According to data culled from over 82,000 new-vehicle buyers/lessees, domestic automakers as a group have overtaken their import rivals in the area of initial quality for the first time since the J.D. Power and Associates began its Initial Quality Study in 1987. Power says the benchmark industry average of "problems per 100" (PP100) vehicles actually rose from 108 to 109 during the 2009-2010 interval. However, the index for domestics improved by four points for 2010 -- dipping from 112 to 108 -- while the average import figure rose by one unit, to 109, which also happens to be the 2010 industry average.
The Power IQS rankings reflect buyer assessments of a wide range of both mechanical and design quality perceptions during the first 90 days of ownership. According to David Sargent, vice president of automotive research at J.D. Power and Associates, "Domestic automakers have made impressive strides in steadily improving upon initial quality, particularly since 2007. This may mark a key turning point for U.S. brands as they try to win the battle against negative perceptions of their quality. However, there is still a long road ahead, and domestic manufacturers need to prove that they can consistently produce higher quality vehicles than import brands. In addition, domestics need to focus their efforts on convincing consumers -- particularly younger buyers -- that the quality of domestic brands rivals, if not surpasses, that of imports."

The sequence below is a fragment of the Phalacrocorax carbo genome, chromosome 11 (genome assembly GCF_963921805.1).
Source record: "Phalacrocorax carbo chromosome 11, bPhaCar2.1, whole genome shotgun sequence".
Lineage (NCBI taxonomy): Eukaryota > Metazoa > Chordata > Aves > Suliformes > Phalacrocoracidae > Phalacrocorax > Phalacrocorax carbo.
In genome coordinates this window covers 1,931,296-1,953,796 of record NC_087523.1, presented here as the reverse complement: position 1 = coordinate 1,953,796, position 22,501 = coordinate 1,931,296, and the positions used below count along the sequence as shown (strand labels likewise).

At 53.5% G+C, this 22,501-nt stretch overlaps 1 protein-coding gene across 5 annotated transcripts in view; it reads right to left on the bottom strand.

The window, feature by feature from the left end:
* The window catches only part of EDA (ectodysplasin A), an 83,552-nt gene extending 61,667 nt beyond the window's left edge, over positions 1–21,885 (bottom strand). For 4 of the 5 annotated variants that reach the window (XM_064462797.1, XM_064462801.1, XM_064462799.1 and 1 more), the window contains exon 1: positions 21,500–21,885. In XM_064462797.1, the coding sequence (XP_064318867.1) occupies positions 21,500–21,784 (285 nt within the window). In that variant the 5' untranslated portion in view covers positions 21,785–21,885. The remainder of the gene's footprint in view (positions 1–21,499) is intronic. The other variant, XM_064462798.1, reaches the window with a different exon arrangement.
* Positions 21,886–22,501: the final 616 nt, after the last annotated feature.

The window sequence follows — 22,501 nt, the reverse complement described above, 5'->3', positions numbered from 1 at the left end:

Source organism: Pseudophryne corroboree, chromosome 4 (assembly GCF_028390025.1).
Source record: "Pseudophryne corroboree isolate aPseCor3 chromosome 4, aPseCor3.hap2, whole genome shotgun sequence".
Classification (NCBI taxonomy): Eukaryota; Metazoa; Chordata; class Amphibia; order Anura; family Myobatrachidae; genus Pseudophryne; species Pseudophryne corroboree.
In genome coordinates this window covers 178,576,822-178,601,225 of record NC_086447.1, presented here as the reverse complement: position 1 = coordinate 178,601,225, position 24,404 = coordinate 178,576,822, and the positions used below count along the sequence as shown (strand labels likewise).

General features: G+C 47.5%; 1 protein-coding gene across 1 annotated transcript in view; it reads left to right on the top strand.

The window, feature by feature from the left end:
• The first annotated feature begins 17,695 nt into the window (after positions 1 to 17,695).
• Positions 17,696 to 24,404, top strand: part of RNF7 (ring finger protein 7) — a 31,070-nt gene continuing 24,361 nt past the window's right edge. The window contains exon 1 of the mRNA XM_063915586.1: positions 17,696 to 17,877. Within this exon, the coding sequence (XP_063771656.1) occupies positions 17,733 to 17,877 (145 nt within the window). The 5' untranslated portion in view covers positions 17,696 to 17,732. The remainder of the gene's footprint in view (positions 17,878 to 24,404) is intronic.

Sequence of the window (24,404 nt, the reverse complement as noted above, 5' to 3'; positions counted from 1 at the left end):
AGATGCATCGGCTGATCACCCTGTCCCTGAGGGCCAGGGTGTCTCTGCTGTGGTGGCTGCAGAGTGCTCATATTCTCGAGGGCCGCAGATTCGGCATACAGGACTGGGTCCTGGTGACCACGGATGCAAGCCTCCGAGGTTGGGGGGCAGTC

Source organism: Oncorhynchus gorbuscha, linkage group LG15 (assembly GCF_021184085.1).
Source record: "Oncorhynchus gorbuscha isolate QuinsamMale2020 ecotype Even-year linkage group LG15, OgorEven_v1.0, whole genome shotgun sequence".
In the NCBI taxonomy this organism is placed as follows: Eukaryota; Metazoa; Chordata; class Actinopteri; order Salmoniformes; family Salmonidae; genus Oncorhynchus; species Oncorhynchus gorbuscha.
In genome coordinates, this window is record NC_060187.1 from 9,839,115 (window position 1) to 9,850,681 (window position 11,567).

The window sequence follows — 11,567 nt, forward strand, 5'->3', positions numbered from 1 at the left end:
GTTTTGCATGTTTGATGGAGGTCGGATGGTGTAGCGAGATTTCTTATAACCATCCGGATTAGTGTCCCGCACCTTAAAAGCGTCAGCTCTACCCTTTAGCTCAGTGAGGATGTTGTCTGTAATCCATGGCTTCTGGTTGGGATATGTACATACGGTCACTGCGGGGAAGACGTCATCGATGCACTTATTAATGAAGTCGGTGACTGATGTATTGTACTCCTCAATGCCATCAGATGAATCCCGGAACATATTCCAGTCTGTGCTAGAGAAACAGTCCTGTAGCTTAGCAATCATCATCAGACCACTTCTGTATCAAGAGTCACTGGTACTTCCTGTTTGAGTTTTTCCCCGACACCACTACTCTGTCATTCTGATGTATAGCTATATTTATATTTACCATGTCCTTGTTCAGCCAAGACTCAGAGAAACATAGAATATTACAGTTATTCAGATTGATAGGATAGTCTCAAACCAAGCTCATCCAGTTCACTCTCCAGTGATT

On an individual basis, the 2010 J.D. Power and Associates IQS results ranked Porsche at the top of the manufacturer list with an 83 PP100 rating. Acura, Mercedes-Benz, Lexus, Ford, Honda, Hyundai, Lincoln, Infiniti and Volvo followed in that order and all bettered or matched the industry average. With its fifth-pace ranking, Ford bested its domestic rivals as well as notched its highest-ever IQS placement. In addition to being the only non-luxury brand to make the top 10, 12 of its products earned a spot among the top three players in the individual segment breakouts. Visit the J.D. Power and Associates for a complete look at the results.